Now for the preimage $f^{-1}(A)=\{z\mid f(z)\in A\}$, we use that $f(x+iy)=e^xe^{iy}=e^x(\cos(y)+i\sin(y))=e^x\cos(y)+ie^x\sin(y)$ and thus we want $ie^x\sin(y)=0$, which happens for $y=k\pi$ with $k\in\mathbb{Z}$, so the preimage are the lines $x+ ik\pi$, so $f^{-1}(A)=\{x+ ik\pi\mid x\in\mathbb{R},k\in\mathbb{Z}\}$.

enter image description here

Now using that $g(z)=\log(z)=\ln(|z|)+i \text{arg}(z)$ with the argument in $\mathbb{R}$ (this is actually all logarithmic functions $\log(z,t)$ with their argument in $(t,t+2\pi]$ with $t\in\mathbb{R}$, since you didn't specify which argument we work in), we find (note that $0$ is not in the domain of $g$) that $g(A\backslash\{0\})=\{x+ ik\pi\mid x\in\mathbb{R},k\in\mathbb{Z}\}$, because the argument of the real line is $k\pi$ with $k\in\mathbb{Z}$.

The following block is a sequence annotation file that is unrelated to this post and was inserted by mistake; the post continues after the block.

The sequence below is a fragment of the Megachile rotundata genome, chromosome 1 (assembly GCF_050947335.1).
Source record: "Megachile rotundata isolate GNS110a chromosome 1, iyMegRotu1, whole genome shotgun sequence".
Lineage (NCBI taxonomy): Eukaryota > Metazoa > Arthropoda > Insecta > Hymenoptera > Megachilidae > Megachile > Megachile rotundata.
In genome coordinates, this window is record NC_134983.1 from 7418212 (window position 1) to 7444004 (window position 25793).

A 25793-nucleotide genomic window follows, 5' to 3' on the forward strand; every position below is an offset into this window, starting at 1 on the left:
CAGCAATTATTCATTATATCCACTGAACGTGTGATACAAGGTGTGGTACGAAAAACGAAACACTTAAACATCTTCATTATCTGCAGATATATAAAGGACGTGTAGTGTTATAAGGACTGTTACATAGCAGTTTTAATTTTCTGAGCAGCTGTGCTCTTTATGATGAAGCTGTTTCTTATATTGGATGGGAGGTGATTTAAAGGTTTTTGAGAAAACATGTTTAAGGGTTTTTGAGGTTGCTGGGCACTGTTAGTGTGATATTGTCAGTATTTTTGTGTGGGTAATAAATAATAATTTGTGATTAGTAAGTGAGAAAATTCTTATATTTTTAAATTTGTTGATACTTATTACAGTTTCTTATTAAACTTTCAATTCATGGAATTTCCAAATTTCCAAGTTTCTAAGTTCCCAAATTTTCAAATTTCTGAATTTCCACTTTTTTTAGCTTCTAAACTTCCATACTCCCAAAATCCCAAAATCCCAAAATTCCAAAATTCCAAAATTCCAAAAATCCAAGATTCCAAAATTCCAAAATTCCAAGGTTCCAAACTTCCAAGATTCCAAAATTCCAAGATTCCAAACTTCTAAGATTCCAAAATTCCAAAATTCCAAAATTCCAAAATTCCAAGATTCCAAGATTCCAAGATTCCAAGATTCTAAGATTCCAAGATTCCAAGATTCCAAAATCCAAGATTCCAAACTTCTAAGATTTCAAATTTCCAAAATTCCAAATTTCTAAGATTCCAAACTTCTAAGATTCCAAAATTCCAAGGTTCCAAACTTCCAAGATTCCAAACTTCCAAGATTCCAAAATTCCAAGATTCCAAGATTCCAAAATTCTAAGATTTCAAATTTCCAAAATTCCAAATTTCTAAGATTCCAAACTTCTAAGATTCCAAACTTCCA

enter image description here

If you meant $g(z)=\text{Log}(z)$ with principal argument in $(-\pi,\pi]$, then only $k=0$ and $k=1$ hold:

enter image description here

For any individual logarithmic function $\log(z,t)$, there will only be two neighbouring lines on the right, namely the ones with $y\in (t,t+2\pi]$.

The same way, we find that $g^{-1}(A)= \mathbb{R}_{>0}$, because we want $\mathrm{Im} g(z)=\text{arg}(z)=0$.

enter image description here

Now try the same for $B$: use that $x=\mathrm{Re}z=\mathrm{Im}z=y$, and remember that $$f(x+iy)=e^x(\cos(y)+i\sin(y))$$ and $$g(z)=\text{Log}(z)=\ln(|z|)+i \text{Arg}(z)$$ (I think it's better to use the principal argument). So $f(B)=\{e^x(\cos(x)+i\sin(x))\mid x\in\mathbb{R}\}$, in which we recognize a spiral. $f^{-1}(B)=\{x+i(\frac{\sqrt{2}}{2}+k)\pi\mid k\in\mathbb{Z}\}$, which is a collection of horizontal lines. This is because we need to find solve $e^x\cos(y)=\mathrm{Re}f(z)=\mathrm{Im}f(z)=e^x\sin(y)$, so $y=\frac{\sqrt{2}}{2}+k\pi$.

You do not have to do every part. I just need some assistance.

I hope that it's clear now how to do this. Good luck with the other ones.